Some tips to reduce the ecological impact of your purchases. Your wallet and the environment will win!
Keywords: guide, purchase, ecological, economic, econological, impact, environment, reduce, waste, bill, consumption, pollution
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- Use biodegradable and / or reusable bags several times or other means of transport for your goods: shopping bags, crates ...
Most hypermarkets now offer alternative and more practical alternatives to the traditional plastic bag.
- Pay attention to conditioning, as follows:
- Avoid small packages (see unit packages) and multiple packages (some products have 3 or 4 “layers” of packaging).
Examples: certain brioches, individual dishes, certain fruits wrapped in cellophane, new “marketing” products in unit packs, etc.
- Buy products in bulk or in larger quantities of packaging, even if it means repackaging them at home.
- Take into account the nature of the “packaging”: prefer biodegradable packaging (paper, cardboard) or better recyclable (glass, metal, milk cartons…) rather than plastic packaging… If possible, prefer returnable packaging
- Choose products with possible recharging. Still quite rare (some cleaning products) this idea nevertheless allows savings (financial and environmental: econological) interesting in terms of packaging.
- Seasonality: encourage the purchase of seasonal fruits and vegetables, which require less treatment and transportation.
- Regionality: encourage the purchase of local products.
There is also less transport and ecological logistics costs. Examples: fresh and seasonal products of course, but also certain clothes. Do not forget that the “ugly” globalization is also created (and maintained) by us consumers wanting ever cheaper products ...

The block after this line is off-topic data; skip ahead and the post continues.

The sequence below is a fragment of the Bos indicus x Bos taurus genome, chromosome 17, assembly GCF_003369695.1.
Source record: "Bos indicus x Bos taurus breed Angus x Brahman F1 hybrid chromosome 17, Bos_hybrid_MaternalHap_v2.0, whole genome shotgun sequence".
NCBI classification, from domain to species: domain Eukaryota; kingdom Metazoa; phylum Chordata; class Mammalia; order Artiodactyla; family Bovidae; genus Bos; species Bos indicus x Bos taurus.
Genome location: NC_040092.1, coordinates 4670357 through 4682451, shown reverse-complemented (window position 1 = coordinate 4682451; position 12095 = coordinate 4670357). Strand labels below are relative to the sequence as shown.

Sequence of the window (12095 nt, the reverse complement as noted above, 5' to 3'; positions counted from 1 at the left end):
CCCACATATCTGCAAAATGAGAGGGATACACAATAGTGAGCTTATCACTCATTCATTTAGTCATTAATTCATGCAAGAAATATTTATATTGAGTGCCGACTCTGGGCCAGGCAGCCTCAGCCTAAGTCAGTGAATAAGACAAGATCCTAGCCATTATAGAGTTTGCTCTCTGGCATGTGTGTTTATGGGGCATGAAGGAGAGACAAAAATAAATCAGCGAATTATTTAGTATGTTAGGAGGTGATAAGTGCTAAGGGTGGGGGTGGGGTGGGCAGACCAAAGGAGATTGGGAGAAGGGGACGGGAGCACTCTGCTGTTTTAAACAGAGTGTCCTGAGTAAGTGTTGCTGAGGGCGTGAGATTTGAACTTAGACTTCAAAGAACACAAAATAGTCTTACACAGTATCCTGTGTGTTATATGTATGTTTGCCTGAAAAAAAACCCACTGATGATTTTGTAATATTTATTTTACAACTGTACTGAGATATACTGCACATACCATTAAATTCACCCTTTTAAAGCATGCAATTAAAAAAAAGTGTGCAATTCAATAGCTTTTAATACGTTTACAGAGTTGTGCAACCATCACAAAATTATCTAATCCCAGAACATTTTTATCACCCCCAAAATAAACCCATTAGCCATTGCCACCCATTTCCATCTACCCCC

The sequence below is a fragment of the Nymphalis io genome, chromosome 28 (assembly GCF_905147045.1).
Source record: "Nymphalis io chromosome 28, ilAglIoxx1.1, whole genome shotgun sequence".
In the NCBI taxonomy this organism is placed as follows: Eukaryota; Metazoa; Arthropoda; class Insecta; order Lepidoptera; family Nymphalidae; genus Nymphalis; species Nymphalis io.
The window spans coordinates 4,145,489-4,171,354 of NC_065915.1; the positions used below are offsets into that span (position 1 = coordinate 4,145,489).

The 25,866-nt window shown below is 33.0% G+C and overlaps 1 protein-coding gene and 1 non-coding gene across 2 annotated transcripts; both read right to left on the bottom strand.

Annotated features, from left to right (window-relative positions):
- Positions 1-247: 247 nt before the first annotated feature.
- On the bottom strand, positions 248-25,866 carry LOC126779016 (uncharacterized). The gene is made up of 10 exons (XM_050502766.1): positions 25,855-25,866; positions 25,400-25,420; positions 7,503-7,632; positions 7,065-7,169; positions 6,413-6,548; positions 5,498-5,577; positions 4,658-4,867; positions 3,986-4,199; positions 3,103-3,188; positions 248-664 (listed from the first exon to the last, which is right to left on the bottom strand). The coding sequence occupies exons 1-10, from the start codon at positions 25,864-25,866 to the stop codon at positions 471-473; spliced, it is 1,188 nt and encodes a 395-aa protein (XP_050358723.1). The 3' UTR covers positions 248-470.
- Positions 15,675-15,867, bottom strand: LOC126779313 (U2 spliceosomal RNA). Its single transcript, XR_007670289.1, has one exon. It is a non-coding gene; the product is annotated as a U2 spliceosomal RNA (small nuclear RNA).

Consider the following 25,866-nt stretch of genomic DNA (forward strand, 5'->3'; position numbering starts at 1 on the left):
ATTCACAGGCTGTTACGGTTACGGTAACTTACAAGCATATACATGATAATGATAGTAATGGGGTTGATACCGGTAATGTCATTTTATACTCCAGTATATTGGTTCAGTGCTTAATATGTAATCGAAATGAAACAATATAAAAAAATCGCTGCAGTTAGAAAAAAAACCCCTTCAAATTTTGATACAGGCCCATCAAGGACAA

- Read the label of your products, to find in particular:
- Treatments carried out
- beware of labels, there are a multitude of them and not all are equal. The NF-Environment mark or the European eco-label present a good compromise, for example. They point to products that are both more efficient and more environmentally friendly.
- Privilege small neighborhood traders (those that still exist), local markets and if possible, direct sales from producers. Don't forget that using your vehicle for short urban journeys is catastrophic for your wallet and the environment.
- Group your purchases: try to space your "big shopping" in hypermarkets to buy in larger quantities, even if it means returning more often to the greengrocer or the grocer near you
On the shelves
- In the drugstore:
- Avoid hyper-specialized or redundant products. For example: use diluted washing-up liquid as a window cleaner, even if it means filling the handy dispenser bottle.
- Choose "refillable" products where eco-refills exist
- Choose "green" products that are less aggressive for nature (not necessarily more expensive but, it must be admitted, sometimes less effective ...)
- A powder detergent releases three times less surfactants than a liquid detergent. For equivalent use, the compact powder is even less polluting than the ordinary powder.
- Do not forget the advice of our grandmothers, always much more ecological. For example: vinegar to dissolve limescale, milk to detach ink or tomatoes on sunburn.
- For food, choose:
- purchase by the cut: cheese and butcher's shop. In greater quantity (if conservable obviously) than the pre-packaging. These products are often of better quality but also quite expensive.
- purchase in glass jars, for preserves or returnable packaging for drinks.
- The toys:
- Prefer more natural materials, such as wood.
- Avoid machines requiring disposable batteries, prefer devices with a battery included.
- Try not to give in to the fashions of the moment, even if your child is crazy about them. For example: merchandising reality TV shows, there is a good chance that your child will lose interest in it in a few months… (weeks?)
- Give preference to “sustainable” and progressive toys (construction games, board games, etc.)
- Home appliance :
- Obviously prefer energy-saving LED bulbs, which are not necessarily more expensive in the end than conventional bulbs, especially if the purchase price is reduced
- Obviously compare the energy consumption often linked to the quality of the product.
- Choose "mid-range" quality equipment: their lifespan is longer than the low-end, you will ultimately win (better a device that costs 300 € and lasts 5 years or a device equivalent which costs 500 € and lasts 15 years?). Taking high-end is, on the other hand, not econological since their lifespan and consumption are generally equivalent to the mid-range.